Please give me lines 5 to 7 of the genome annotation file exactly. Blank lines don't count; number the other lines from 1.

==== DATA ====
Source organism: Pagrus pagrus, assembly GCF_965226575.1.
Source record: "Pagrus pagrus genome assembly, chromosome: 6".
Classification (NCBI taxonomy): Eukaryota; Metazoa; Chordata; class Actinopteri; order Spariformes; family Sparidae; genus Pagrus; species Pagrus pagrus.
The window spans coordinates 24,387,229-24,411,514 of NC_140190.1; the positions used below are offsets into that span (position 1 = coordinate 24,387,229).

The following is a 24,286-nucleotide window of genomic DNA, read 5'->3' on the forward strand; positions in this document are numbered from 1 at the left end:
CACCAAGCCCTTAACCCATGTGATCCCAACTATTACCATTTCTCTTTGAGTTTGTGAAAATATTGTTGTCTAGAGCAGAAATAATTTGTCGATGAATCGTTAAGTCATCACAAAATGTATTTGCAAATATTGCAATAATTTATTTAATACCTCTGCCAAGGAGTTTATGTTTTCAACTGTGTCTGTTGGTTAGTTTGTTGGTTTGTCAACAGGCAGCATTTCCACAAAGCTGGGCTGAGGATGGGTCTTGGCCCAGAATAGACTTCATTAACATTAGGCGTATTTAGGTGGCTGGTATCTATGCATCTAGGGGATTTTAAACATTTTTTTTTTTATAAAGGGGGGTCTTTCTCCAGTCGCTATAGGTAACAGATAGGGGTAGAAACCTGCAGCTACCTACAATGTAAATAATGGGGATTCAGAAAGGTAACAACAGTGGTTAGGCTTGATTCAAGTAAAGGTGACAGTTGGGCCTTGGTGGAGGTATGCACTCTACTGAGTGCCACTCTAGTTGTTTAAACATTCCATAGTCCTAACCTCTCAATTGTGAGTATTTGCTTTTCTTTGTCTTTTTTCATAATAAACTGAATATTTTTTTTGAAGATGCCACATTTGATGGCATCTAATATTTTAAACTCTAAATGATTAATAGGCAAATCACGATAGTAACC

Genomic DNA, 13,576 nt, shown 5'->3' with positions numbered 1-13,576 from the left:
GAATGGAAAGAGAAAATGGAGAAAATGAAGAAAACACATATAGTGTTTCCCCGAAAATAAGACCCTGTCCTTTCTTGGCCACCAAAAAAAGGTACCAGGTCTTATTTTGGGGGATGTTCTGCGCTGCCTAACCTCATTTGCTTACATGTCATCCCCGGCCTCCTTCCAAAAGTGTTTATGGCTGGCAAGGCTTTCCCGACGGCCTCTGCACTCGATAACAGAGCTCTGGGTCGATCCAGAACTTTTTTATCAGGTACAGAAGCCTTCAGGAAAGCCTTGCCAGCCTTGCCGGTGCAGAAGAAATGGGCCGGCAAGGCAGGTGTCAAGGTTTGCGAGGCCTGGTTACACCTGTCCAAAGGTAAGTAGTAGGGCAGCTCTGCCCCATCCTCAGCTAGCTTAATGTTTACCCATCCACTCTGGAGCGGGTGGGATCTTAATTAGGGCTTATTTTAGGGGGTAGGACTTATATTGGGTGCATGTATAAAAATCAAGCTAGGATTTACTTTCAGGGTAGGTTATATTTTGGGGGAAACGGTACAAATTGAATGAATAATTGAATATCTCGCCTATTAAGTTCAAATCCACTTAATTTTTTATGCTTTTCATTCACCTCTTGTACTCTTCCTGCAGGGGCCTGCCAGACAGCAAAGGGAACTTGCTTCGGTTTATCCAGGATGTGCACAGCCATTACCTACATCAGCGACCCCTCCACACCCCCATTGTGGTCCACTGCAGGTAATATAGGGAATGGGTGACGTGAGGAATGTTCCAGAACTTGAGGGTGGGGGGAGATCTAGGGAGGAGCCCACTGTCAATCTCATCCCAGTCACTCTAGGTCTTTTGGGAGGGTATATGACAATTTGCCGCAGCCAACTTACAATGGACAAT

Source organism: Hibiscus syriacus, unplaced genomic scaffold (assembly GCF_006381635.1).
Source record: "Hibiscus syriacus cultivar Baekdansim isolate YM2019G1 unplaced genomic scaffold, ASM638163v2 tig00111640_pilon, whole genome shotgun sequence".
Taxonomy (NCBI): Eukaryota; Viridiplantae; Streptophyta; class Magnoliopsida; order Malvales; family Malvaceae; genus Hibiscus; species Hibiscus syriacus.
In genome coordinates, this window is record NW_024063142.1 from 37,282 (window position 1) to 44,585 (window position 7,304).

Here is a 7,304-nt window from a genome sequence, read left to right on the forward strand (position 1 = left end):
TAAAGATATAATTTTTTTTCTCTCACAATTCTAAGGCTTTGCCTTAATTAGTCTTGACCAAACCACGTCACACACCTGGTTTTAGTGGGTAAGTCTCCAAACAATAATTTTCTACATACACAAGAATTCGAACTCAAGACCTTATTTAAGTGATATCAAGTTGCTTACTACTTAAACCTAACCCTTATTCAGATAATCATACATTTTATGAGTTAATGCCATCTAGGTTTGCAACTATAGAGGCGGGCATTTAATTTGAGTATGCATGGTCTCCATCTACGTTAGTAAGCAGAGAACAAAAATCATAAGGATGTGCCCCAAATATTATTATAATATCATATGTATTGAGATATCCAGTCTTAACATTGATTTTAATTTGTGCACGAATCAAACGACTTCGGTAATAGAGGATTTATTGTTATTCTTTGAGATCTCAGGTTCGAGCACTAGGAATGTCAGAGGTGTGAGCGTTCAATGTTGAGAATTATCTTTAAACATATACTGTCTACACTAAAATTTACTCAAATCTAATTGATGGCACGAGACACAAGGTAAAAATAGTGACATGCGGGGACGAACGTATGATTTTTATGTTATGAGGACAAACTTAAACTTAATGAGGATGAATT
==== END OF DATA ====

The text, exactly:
The following is a 24,286-nucleotide window of genomic DNA, read 5'->3' on the forward strand; positions in this document are numbered from 1 at the left end:
CACCAAGCCCTTAACCCATGTGATCCCAACTATTACCATTTCTCTTTGAGTTTGTGAAAATATTGTTGTCTAGAGCAGAAATAATTTGTCGATGAATCGTTAAGTCATCACAAAATGTATTTGCAAATATTGCAATAATTTATTTAATACCTCTGCCAAGGAGTTTATGTTTTCAACTGTGTCTGTTGGTTAGTTTGTTGGTTTGTCAACAGGCAGCATTTCCACAAAGCTGGGCTGAGGATGGGTCTTGGCCCAGAATAGACTTCATTAACATTAGGCGTATTTAGGTGGCTGGTATCTATGCATCTAGGGGATTTTAAACATTTTTTTTTTTATAAAGGGGGGTCTTTCTCCAGTCGCTATAGGTAACAGATAGGGGTAGAAACCTGCAGCTACCTACAATGTAAATAATGGGGATTCAGAAAGGTAACAACAGTGGTTAGGCTTGATTCAAGTAAAGGTGACAGTTGGGCCTTGGTGGAGGTATGCACTCTACTGAGTGCCACTCTAGTTGTTTAAACATTCCATAGTCCTAACCTCTCAATTGTGAGTATTTGCTTTTCTTTGTCTTTTTTCATAATAAACTGAATATTTTTTTTGAAGATGCCACATTTGATGGCATCTAATATTTTAAACTCTAAATGATTAATAGGCAAATCACGATAGTAACC

Genomic DNA, 13,576 nt, shown 5'->3' with positions numbered 1-13,576 from the left: